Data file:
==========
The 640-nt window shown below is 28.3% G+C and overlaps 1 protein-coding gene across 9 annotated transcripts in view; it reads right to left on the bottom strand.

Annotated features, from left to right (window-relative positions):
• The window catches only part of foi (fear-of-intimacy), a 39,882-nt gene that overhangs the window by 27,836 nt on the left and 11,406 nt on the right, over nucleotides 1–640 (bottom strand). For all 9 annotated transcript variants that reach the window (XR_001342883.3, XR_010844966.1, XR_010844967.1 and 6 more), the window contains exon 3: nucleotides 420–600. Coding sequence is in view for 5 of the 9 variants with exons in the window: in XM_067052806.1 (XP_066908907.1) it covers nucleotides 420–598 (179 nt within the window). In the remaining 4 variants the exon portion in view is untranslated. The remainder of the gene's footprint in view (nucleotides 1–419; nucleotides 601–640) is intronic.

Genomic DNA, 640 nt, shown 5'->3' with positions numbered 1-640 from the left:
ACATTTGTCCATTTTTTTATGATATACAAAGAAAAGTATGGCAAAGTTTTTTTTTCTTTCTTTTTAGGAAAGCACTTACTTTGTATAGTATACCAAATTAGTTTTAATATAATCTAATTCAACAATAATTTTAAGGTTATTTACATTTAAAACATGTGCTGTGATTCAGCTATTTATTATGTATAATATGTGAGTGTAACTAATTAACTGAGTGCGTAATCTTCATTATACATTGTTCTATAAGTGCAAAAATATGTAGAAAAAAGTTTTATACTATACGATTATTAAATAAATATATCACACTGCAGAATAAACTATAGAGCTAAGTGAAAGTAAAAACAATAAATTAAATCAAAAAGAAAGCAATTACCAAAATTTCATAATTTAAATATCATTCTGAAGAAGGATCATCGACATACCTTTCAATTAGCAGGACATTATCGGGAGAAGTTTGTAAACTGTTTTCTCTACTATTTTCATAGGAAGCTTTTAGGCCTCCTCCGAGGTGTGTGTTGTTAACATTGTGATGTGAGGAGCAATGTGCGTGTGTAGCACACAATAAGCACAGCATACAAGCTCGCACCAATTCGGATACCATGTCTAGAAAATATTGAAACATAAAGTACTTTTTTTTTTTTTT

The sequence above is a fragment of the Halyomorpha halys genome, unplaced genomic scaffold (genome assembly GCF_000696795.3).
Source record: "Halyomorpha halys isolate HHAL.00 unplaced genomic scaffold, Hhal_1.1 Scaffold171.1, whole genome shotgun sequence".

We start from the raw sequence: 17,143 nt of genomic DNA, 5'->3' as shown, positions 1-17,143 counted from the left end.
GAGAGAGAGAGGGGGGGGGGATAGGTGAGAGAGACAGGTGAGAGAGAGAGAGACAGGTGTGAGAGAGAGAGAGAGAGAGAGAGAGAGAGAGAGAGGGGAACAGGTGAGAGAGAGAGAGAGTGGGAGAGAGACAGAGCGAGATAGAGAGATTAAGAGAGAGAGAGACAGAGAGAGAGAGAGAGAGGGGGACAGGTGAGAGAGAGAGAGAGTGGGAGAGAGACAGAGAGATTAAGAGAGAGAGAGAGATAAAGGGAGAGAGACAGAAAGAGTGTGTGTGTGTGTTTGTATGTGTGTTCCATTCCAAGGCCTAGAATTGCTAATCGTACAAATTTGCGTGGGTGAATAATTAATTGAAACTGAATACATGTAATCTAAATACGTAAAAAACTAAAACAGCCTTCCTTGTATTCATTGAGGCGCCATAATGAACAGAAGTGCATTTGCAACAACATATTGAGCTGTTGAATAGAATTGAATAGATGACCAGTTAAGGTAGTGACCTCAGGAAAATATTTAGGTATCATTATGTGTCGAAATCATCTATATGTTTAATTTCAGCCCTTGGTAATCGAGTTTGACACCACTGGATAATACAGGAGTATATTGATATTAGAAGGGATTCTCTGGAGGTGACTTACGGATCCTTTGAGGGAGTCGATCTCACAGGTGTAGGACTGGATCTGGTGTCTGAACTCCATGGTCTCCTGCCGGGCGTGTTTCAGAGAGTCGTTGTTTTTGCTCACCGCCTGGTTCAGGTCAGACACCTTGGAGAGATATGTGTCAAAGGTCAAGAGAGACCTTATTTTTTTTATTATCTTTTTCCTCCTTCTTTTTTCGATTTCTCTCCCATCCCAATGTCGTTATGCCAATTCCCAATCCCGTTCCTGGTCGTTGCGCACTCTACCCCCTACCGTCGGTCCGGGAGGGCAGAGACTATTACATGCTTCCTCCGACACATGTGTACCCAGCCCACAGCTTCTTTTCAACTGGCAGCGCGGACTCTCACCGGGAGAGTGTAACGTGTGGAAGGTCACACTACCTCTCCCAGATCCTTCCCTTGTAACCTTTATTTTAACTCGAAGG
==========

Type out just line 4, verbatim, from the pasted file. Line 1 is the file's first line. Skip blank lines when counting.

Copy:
Genomic DNA, 640 nt, shown 5'->3' with positions numbered 1-640 from the left: